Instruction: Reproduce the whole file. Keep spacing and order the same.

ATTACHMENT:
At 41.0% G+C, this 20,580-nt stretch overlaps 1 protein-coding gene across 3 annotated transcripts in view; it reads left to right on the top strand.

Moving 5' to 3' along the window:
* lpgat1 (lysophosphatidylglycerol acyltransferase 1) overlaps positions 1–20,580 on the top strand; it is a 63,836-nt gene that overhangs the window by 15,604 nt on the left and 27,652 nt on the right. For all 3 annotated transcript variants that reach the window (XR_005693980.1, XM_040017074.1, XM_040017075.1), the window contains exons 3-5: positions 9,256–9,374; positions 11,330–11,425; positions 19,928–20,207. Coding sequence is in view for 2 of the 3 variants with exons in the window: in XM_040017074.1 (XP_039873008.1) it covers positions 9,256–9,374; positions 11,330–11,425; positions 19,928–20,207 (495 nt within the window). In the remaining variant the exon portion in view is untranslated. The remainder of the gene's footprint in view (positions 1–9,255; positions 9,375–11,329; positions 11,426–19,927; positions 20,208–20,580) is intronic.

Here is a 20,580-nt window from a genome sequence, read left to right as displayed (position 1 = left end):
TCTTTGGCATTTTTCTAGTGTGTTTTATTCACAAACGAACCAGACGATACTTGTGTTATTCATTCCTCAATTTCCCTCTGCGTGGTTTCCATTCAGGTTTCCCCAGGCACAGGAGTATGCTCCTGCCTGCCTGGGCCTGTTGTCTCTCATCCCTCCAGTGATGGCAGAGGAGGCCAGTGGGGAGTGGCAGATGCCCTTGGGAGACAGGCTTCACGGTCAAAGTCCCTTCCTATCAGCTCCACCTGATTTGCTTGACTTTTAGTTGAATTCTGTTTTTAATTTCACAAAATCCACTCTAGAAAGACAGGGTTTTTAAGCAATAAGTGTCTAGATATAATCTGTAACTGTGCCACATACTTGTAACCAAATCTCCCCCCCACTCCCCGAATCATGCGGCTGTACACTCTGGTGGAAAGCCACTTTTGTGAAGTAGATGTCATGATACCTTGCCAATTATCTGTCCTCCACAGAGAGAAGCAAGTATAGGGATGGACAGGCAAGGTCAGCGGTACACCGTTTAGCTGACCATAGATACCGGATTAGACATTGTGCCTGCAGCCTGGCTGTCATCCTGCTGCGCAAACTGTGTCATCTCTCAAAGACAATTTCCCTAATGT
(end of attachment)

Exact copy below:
At 41.0% G+C, this 20,580-nt stretch overlaps 1 protein-coding gene across 3 annotated transcripts in view; it reads left to right on the top strand.

Moving 5' to 3' along the window:
* lpgat1 (lysophosphatidylglycerol acyltransferase 1) overlaps positions 1–20,580 on the top strand; it is a 63,836-nt gene that overhangs the window by 15,604 nt on the left and 27,652 nt on the right. For all 3 annotated transcript variants that reach the window (XR_005693980.1, XM_040017074.1, XM_040017075.1), the window contains exons 3-5: positions 9,256–9,374; positions 11,330–11,425; positions 19,928–20,207. Coding sequence is in view for 2 of the 3 variants with exons in the window: in XM_040017074.1 (XP_039873008.1) it covers positions 9,256–9,374; positions 11,330–11,425; positions 19,928–20,207 (495 nt within the window). In the remaining variant the exon portion in view is untranslated. The remainder of the gene's footprint in view (positions 1–9,255; positions 9,375–11,329; positions 11,426–19,927; positions 20,208–20,580) is intronic.

Here is a 20,580-nt window from a genome sequence, read left to right as displayed (position 1 = left end):
TCTTTGGCATTTTTCTAGTGTGTTTTATTCACAAACGAACCAGACGATACTTGTGTTATTCATTCCTCAATTTCCCTCTGCGTGGTTTCCATTCAGGTTTCCCCAGGCACAGGAGTATGCTCCTGCCTGCCTGGGCCTGTTGTCTCTCATCCCTCCAGTGATGGCAGAGGAGGCCAGTGGGGAGTGGCAGATGCCCTTGGGAGACAGGCTTCACGGTCAAAGTCCCTTCCTATCAGCTCCACCTGATTTGCTTGACTTTTAGTTGAATTCTGTTTTTAATTTCACAAAATCCACTCTAGAAAGACAGGGTTTTTAAGCAATAAGTGTCTAGATATAATCTGTAACTGTGCCACATACTTGTAACCAAATCTCCCCCCCACTCCCCGAATCATGCGGCTGTACACTCTGGTGGAAAGCCACTTTTGTGAAGTAGATGTCATGATACCTTGCCAATTATCTGTCCTCCACAGAGAGAAGCAAGTATAGGGATGGACAGGCAAGGTCAGCGGTACACCGTTTAGCTGACCATAGATACCGGATTAGACATTGTGCCTGCAGCCTGGCTGTCATCCTGCTGCGCAAACTGTGTCATCTCTCAAAGACAATTTCCCTAATGT